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AmazonBasics Products, Like the Rest of America, Are Bursting Into Flames

Putting the fire in Fire Stick.

Amazon's logo, but it's frowning.

If you’re a frequent Amazon shopper, chances are you’ve come across (or maybe purchased) a product from the AmazonBasics line. The private label line, which began in 2009, offers over 5,000 products at an affordable price point, including appliances, consumer electronics, office supplies, and more. Fellow big box stores like Walmart and Target also have their own successful signature lines. But what sets AmazonBasics apart?

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You guessed it, fire! CNN published an investigative report on the dangerous product line, where they discovered that, “Since 2016, at least 1,500 reviews, covering more than 70 items, have described products exploding, catching on fire, smoking, melting, causing electrical malfunctions or otherwise posing risks, according to an analysis of AmazonBasics electronics and appliances listed on its website.”

CNN also found that nearly 200 of the reportedly faulty products caused damage to property, from cell phones fried via faulty chargers to actual fire damage in homes. More than 10% of the reviews reported a fire, with some claiming that flames shot out of their devices. But these fire hazards still remain top sellers for the company, with many sporting 4 star ratings and above.

Since CNN posted the article, Amazon has quietly removed 11 products from their website. The company has said that “safety is a top priority,” and that product issues are investigated. A spokesperson said, “The outcome of the investigation varies on a case by case basis and may include removing the product from the store, adjusting the design of the product, notifying customers to stop using the product, or other appropriate action, … We want customers to shop with confidence and if ever a customer has a concern, they can contact customer service and we will investigate.”

Most of Amazon’s electronics are manufactured in Asia, with about half produced in China. And Amazon has previously fielded questions about the secrecy surrounding its supply chain, especially with its wildly popular AmazonBasics battery line. It’s unclear just how much oversight there is within the line: while some products are produced and overseen closely, others are acquired by a third party company, who in turn may have their own supply chain workarounds.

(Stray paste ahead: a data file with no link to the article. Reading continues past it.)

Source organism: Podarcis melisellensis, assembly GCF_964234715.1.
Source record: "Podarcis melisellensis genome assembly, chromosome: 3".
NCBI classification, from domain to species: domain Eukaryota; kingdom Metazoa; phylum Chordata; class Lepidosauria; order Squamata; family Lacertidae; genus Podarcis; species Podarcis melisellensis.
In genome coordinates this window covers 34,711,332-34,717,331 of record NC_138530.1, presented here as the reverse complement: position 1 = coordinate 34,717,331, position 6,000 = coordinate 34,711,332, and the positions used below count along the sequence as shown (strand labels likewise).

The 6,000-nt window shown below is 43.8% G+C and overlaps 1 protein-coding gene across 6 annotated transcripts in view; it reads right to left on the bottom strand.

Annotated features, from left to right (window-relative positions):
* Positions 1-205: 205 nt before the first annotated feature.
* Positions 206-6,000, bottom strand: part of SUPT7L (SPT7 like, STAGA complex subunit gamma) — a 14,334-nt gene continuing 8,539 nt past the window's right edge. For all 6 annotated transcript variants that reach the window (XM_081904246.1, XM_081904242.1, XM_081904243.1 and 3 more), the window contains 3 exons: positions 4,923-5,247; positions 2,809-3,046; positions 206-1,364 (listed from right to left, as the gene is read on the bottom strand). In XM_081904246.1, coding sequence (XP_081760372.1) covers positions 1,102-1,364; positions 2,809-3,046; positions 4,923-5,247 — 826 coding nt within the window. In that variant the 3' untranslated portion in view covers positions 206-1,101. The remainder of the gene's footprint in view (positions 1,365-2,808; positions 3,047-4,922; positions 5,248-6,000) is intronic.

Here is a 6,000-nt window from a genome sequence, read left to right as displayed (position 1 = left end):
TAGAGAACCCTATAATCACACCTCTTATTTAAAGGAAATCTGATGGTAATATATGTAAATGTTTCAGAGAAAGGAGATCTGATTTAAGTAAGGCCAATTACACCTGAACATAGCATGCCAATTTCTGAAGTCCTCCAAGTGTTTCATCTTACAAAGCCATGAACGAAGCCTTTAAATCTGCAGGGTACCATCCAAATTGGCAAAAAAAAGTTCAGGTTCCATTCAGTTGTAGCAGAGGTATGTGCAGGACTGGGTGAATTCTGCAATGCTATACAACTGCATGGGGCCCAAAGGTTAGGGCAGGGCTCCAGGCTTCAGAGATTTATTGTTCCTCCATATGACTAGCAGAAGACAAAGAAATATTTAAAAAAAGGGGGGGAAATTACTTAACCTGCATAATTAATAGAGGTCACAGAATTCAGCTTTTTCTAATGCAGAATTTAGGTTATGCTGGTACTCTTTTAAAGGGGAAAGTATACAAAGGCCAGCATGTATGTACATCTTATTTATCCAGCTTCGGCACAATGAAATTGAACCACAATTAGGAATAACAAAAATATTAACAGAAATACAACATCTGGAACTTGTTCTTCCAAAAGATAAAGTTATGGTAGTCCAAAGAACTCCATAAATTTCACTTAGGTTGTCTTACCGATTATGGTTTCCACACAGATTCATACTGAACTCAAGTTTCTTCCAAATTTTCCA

This all points to the larger concern, which is the unchecked, monopolistic nature of Amazon. The company was criticized for firing whistleblowers and protest organizers, and for overworking and underpaying their employees, leading to dangerous working conditions.

But with the pandemic making online shopping more popular (and necessary) than ever before, Jeff Bezos just keeps getting richer. He’s estimated to have earned a staggering $74 billion thanks to COVID-19. And let’s not forget that, thanks to Republicans, his multi-billion dollar company has paid little to no taxes.

In the meantime, if you own any AmazonBasics electronics, it might be time to throw them out, or at least buy a fire extinguisher. Just maybe don’t but that fire extinguisher from Amazon.

(via CNN, image: Amazon/edits)

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Chelsea Steiner
Chelsea was born and raised in New Orleans, which explains her affinity for cheesy grits and Britney Spears. An pop culture journalist since 2012, her work has appeared on Autostraddle, AfterEllen, and more. Her beats include queer popular culture, film, television, republican clownery, and the unwavering belief that 'The Long Kiss Goodnight' is the greatest movie ever made. She currently resides in sunny Los Angeles, with her husband, 2 sons, and one poorly behaved rescue dog. She is a former roller derby girl and a black belt in Judo, so she is not to be trifled with. She loves the word “Jewess” and wishes more people used it to describe her.

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